Listing users that use POP/IMAP email retrieval

After a recent upgrade to SmarterMail 17, I noticed that POP and IMAP email retrieval wasn’t working for some users.

The fix was simple… delete the Email  Retrieval settings for the affected accounts and re-add (which was done via the webmail).

But which users were using email retrieval?

I wrote a simple PowerShell script that will run through the Domains directory and find all users that are using either POP or IMAP email retrieval.

Download List Email Retrieval Users v1.0

Maybe there’s a way to automatically fix these accounts… but, for now, at least we can identify those ones affected.

Simple log function

I needed a way to log the console output in PowerShell, which would then allow me to email this (a quick and easy way for me to check that my automated scripts were working correctly).

The following function does just that, sort of.

Instead of capturing everything that is written to the console, text is passed to the Log function which then updates the $Log string before returning the same text to ensure it is written to the console.

Line breaks are automatically added to the string.

The code below shows how to use the Log function.

It’s important to remember that this function will not capture any errors thrown by your script. So, you’ll need to make sure you handle errors correctly.

Finding out-of-date WordPress installations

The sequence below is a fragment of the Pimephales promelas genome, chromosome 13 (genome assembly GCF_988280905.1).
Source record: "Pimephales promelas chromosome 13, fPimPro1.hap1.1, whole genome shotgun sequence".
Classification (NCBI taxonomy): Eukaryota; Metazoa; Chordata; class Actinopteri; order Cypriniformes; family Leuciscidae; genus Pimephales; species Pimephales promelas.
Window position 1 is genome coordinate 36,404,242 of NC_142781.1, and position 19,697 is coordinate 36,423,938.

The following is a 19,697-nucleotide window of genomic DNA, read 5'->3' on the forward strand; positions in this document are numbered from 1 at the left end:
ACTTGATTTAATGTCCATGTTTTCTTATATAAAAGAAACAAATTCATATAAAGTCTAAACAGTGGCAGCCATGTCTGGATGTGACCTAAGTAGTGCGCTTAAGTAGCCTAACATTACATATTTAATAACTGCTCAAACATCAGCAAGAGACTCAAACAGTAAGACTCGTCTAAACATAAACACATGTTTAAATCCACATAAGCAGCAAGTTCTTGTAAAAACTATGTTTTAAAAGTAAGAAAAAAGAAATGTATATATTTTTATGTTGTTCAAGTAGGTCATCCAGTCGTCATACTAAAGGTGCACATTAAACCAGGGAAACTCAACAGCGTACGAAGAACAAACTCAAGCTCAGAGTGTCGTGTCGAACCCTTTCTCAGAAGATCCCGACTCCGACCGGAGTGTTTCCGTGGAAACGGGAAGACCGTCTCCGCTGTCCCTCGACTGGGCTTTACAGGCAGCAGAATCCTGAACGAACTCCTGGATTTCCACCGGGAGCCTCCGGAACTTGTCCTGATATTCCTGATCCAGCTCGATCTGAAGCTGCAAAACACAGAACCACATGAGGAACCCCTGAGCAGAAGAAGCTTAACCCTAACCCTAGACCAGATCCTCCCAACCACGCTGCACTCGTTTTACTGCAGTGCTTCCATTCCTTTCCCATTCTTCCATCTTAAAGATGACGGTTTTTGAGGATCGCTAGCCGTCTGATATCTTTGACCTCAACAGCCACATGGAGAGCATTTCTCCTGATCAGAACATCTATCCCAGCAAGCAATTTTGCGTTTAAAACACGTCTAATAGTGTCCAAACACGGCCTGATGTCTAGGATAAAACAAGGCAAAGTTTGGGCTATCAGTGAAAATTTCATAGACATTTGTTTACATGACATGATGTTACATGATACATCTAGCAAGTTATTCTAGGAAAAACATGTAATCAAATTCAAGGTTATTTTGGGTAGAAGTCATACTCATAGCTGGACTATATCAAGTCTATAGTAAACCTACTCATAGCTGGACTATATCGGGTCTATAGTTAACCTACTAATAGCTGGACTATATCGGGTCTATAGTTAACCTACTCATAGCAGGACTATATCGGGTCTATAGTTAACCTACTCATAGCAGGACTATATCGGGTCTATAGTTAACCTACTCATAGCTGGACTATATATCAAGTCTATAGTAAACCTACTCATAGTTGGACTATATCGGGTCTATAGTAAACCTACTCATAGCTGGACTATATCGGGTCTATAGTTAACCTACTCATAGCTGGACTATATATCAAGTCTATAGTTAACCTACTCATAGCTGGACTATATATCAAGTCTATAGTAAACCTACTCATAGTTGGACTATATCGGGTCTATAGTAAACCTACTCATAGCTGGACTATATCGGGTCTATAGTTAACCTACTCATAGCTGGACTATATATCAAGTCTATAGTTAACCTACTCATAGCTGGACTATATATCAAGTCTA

Several websites, that are hosted on servers I manage, recently fell victim to XML Quadratic Blowup Attacks. They were all running WordPress version 3.9.1 or below.

I first noticed a problem when one of the servers started to run extremely slowly. Every website it hosted was taking an age to respond and frequently timing out. The CPU was maxed out at 100%, mainly from PHP requests.

Further investigation narrowed down the website under attack. Below is a screenshot showing the traffic trend for the month to date of that website.

WordPress DoS Attack
Traffic Trend by Day report for a WordPress website subjected to a DoS attack.

On 15th August page views began to spike, with the most popular requested file being xmlrpc.php.

The temporary fix was to rename the file before installing WordPress 3.9.2, which contains a fix for this exploit.

However, I began to wonder how many other sites, that I was responsible for, could be vulnerable.

So, I decided to write a PowerShell script that scans all websites (on IIS 6 or 7) and checks their current WordPress installation version.

vScanner Console Output
Results are displayed directly in the console and can also be sent to you via email.

Since the WordPress API is used to obtain the current version, you can set this script to run as a task on your server. If an out of date installation of WordPress is detected then you’ll receive an email notification.

Download vScanner v1.0

To turn on email updates, set $SendEmail (line 5) to 1 and be sure to update lines 6 – 11 with your email address and SMTP server details.